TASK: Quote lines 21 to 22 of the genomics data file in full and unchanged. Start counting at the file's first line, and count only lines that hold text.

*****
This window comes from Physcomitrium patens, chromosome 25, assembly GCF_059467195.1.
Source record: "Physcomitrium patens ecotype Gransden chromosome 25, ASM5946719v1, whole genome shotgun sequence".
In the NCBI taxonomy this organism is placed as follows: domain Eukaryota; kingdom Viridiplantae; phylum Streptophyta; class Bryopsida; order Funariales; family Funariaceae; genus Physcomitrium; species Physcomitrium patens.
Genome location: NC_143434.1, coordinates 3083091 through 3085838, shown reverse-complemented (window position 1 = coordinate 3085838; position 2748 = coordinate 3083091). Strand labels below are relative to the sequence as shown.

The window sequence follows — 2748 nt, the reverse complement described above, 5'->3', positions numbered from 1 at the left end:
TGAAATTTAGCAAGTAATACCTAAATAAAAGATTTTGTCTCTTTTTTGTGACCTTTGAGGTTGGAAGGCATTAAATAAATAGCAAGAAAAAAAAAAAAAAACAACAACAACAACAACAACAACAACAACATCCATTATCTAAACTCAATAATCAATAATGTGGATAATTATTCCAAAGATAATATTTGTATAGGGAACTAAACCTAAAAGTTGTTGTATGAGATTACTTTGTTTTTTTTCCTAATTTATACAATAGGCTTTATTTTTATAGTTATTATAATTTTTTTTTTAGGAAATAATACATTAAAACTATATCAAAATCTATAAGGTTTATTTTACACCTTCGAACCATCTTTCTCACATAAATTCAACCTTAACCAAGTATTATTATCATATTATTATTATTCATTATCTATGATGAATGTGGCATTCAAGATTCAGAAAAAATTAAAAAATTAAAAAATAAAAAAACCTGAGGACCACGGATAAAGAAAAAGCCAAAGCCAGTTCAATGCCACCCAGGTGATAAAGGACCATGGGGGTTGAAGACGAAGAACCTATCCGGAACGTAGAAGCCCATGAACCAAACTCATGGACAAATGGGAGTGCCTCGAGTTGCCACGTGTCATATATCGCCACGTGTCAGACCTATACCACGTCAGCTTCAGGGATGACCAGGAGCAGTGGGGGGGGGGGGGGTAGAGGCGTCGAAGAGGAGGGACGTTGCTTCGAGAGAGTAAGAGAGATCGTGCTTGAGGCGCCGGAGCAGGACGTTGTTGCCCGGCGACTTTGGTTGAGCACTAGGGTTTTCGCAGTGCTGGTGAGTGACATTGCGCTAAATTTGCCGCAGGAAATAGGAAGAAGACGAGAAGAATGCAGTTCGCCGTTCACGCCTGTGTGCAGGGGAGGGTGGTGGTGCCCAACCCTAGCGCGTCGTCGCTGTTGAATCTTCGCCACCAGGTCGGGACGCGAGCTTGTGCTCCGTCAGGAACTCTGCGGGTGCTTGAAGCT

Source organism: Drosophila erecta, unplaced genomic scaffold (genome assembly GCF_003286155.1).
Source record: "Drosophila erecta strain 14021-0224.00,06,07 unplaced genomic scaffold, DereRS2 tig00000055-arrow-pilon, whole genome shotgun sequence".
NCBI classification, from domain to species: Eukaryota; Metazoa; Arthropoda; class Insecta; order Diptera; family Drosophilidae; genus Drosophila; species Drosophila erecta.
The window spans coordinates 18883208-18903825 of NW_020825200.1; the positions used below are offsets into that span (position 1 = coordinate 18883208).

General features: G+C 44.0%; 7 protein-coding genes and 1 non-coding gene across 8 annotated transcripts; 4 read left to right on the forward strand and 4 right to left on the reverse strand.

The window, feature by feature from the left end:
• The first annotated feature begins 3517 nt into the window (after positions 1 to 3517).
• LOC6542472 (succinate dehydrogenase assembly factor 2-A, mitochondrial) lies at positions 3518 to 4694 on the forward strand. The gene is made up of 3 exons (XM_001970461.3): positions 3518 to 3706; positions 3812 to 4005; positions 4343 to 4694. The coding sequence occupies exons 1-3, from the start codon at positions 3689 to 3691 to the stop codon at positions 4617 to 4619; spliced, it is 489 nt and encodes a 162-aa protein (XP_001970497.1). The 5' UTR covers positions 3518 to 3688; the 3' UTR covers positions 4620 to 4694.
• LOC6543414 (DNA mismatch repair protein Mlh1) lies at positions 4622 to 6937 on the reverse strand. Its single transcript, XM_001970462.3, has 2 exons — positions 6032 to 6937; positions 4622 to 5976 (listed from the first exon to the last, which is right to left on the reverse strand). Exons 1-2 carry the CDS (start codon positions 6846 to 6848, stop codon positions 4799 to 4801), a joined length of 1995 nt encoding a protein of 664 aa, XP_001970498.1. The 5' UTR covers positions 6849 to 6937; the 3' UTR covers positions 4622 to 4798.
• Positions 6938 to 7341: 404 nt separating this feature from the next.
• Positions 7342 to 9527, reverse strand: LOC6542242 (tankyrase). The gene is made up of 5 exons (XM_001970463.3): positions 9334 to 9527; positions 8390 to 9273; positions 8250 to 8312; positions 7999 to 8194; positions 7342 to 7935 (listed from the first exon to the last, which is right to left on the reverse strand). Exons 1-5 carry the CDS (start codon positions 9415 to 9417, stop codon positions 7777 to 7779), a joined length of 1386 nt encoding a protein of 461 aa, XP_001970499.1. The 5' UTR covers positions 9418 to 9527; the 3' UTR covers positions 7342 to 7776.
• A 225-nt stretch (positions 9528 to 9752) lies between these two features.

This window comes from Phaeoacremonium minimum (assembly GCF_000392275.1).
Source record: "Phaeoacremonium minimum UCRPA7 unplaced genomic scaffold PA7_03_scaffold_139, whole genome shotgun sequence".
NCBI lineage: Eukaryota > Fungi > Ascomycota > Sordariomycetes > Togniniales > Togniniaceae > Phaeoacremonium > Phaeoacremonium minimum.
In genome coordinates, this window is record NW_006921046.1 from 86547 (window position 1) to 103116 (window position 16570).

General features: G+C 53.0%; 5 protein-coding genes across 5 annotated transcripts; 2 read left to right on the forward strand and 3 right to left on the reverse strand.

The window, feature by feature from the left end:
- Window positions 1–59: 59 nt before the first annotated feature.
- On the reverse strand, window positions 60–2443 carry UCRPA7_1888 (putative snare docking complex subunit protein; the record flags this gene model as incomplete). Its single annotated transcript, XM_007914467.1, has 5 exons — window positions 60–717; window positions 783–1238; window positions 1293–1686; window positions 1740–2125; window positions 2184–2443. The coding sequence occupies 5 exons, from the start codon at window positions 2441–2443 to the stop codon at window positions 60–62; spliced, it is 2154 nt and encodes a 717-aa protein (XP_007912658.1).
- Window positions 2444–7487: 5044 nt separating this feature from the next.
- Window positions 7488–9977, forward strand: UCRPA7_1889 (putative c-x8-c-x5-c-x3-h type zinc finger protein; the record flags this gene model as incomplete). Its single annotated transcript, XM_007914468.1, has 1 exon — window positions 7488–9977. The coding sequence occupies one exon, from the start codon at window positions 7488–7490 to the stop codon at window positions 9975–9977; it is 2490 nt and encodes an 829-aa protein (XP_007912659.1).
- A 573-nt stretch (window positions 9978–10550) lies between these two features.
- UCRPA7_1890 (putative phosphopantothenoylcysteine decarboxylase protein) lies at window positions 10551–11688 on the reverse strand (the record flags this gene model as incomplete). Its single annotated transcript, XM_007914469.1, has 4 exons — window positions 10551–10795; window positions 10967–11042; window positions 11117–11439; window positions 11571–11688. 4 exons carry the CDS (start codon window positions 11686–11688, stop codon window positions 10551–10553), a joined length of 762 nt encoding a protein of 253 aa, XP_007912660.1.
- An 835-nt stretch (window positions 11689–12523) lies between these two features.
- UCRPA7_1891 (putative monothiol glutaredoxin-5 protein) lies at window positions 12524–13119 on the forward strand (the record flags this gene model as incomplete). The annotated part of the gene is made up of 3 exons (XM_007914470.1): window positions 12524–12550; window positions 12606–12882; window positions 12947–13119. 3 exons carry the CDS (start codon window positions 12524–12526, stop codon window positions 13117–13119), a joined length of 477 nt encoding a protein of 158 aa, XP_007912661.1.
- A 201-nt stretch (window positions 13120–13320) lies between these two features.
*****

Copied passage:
NCBI lineage: Eukaryota > Fungi > Ascomycota > Sordariomycetes > Togniniales > Togniniaceae > Phaeoacremonium > Phaeoacremonium minimum.
In genome coordinates, this window is record NW_006921046.1 from 86547 (window position 1) to 103116 (window position 16570).